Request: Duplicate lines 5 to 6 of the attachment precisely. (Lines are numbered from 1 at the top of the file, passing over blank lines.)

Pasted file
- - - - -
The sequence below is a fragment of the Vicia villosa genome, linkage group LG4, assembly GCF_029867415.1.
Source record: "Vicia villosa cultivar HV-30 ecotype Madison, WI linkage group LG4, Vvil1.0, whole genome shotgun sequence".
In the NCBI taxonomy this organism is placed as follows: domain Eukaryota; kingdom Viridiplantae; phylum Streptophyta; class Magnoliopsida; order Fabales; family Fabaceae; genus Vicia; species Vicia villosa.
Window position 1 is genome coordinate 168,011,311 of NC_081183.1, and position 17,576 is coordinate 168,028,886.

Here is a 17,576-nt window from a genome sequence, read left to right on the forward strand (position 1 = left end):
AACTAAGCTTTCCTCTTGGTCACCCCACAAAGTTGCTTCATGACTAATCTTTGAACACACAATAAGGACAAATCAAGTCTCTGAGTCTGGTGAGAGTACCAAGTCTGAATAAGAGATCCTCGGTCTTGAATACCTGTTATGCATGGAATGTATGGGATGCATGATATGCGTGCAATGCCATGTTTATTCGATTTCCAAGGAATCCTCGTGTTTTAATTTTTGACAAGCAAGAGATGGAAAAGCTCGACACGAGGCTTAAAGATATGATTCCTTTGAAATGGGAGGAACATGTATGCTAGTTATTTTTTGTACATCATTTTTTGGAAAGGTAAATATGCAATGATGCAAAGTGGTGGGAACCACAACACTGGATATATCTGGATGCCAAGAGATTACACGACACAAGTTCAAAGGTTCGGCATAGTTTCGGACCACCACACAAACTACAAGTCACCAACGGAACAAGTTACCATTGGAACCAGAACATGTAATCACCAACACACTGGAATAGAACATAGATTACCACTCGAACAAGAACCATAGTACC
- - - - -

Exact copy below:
Here is a 17,576-nt window from a genome sequence, read left to right on the forward strand (position 1 = left end):
AACTAAGCTTTCCTCTTGGTCACCCCACAAAGTTGCTTCATGACTAATCTTTGAACACACAATAAGGACAAATCAAGTCTCTGAGTCTGGTGAGAGTACCAAGTCTGAATAAGAGATCCTCGGTCTTGAATACCTGTTATGCATGGAATGTATGGGATGCATGATATGCGTGCAATGCCATGTTTATTCGATTTCCAAGGAATCCTCGTGTTTTAATTTTTGACAAGCAAGAGATGGAAAAGCTCGACACGAGGCTTAAAGATATGATTCCTTTGAAATGGGAGGAACATGTATGCTAGTTATTTTTTGTACATCATTTTTTGGAAAGGTAAATATGCAATGATGCAAAGTGGTGGGAACCACAACACTGGATATATCTGGATGCCAAGAGATTACACGACACAAGTTCAAAGGTTCGGCATAGTTTCGGACCACCACACAAACTACAAGTCACCAACGGAACAAGTTACCATTGGAACCAGAACATGTAATCACCAACACACTGGAATAGAACATAGATTACCACTCGAACAAGAACCATAGTACC